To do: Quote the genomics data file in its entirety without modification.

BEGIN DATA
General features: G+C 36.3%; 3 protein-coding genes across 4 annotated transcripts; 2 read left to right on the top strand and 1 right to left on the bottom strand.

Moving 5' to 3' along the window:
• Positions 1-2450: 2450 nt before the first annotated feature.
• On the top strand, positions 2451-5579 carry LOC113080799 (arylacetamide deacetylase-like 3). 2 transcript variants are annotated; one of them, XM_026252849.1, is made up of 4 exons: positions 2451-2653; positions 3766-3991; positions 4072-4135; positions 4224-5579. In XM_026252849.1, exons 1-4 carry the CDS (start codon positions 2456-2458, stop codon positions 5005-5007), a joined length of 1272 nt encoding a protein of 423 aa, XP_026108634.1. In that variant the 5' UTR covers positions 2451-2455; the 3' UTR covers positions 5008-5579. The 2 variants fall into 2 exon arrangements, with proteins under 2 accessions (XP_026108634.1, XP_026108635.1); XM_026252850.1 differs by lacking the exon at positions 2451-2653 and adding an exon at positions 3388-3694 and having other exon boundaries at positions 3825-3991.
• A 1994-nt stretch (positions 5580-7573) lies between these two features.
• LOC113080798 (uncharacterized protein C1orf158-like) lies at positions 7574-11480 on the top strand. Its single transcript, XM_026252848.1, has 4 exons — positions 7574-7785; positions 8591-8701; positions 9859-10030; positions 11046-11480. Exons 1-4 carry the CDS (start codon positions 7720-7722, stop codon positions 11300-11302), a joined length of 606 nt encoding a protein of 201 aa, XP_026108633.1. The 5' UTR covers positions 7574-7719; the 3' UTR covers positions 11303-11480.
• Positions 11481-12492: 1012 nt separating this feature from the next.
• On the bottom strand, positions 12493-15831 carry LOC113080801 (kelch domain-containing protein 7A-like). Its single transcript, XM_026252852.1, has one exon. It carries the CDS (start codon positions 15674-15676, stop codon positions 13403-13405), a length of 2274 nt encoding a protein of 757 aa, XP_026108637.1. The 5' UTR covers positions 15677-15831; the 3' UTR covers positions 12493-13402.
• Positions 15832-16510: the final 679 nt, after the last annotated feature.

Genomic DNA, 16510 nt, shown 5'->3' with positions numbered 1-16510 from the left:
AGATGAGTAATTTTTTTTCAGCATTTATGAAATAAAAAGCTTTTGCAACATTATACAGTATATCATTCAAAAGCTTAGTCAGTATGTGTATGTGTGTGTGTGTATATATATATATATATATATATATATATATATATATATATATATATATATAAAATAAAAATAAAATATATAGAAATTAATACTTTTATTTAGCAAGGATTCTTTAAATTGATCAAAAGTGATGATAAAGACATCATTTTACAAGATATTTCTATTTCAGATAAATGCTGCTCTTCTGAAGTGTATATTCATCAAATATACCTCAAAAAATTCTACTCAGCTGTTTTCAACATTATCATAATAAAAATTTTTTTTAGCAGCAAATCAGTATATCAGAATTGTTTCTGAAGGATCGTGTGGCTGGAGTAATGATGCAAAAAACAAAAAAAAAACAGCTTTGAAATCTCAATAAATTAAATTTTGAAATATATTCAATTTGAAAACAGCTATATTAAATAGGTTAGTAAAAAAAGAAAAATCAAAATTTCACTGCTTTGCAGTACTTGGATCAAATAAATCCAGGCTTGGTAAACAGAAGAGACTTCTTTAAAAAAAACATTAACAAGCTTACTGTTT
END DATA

General features: G+C 36.3%; 3 protein-coding genes across 4 annotated transcripts; 2 read left to right on the top strand and 1 right to left on the bottom strand.

Moving 5' to 3' along the window:
• Positions 1-2450: 2450 nt before the first annotated feature.
• On the top strand, positions 2451-5579 carry LOC113080799 (arylacetamide deacetylase-like 3). 2 transcript variants are annotated; one of them, XM_026252849.1, is made up of 4 exons: positions 2451-2653; positions 3766-3991; positions 4072-4135; positions 4224-5579. In XM_026252849.1, exons 1-4 carry the CDS (start codon positions 2456-2458, stop codon positions 5005-5007), a joined length of 1272 nt encoding a protein of 423 aa, XP_026108634.1. In that variant the 5' UTR covers positions 2451-2455; the 3' UTR covers positions 5008-5579. The 2 variants fall into 2 exon arrangements, with proteins under 2 accessions (XP_026108634.1, XP_026108635.1); XM_026252850.1 differs by lacking the exon at positions 2451-2653 and adding an exon at positions 3388-3694 and having other exon boundaries at positions 3825-3991.
• A 1994-nt stretch (positions 5580-7573) lies between these two features.
• LOC113080798 (uncharacterized protein C1orf158-like) lies at positions 7574-11480 on the top strand. Its single transcript, XM_026252848.1, has 4 exons — positions 7574-7785; positions 8591-8701; positions 9859-10030; positions 11046-11480. Exons 1-4 carry the CDS (start codon positions 7720-7722, stop codon positions 11300-11302), a joined length of 606 nt encoding a protein of 201 aa, XP_026108633.1. The 5' UTR covers positions 7574-7719; the 3' UTR covers positions 11303-11480.
• Positions 11481-12492: 1012 nt separating this feature from the next.
• On the bottom strand, positions 12493-15831 carry LOC113080801 (kelch domain-containing protein 7A-like). Its single transcript, XM_026252852.1, has one exon. It carries the CDS (start codon positions 15674-15676, stop codon positions 13403-13405), a length of 2274 nt encoding a protein of 757 aa, XP_026108637.1. The 5' UTR covers positions 15677-15831; the 3' UTR covers positions 12493-13402.
• Positions 15832-16510: the final 679 nt, after the last annotated feature.

Genomic DNA, 16510 nt, shown 5'->3' with positions numbered 1-16510 from the left:
AGATGAGTAATTTTTTTTCAGCATTTATGAAATAAAAAGCTTTTGCAACATTATACAGTATATCATTCAAAAGCTTAGTCAGTATGTGTATGTGTGTGTGTGTATATATATATATATATATATATATATATATATATATATATATATATATATAAAATAAAAATAAAATATATAGAAATTAATACTTTTATTTAGCAAGGATTCTTTAAATTGATCAAAAGTGATGATAAAGACATCATTTTACAAGATATTTCTATTTCAGATAAATGCTGCTCTTCTGAAGTGTATATTCATCAAATATACCTCAAAAAATTCTACTCAGCTGTTTTCAACATTATCATAATAAAAATTTTTTTTAGCAGCAAATCAGTATATCAGAATTGTTTCTGAAGGATCGTGTGGCTGGAGTAATGATGCAAAAAACAAAAAAAAAACAGCTTTGAAATCTCAATAAATTAAATTTTGAAATATATTCAATTTGAAAACAGCTATATTAAATAGGTTAGTAAAAAAAGAAAAATCAAAATTTCACTGCTTTGCAGTACTTGGATCAAATAAATCCAGGCTTGGTAAACAGAAGAGACTTCTTTAAAAAAAACATTAACAAGCTTACTGTTT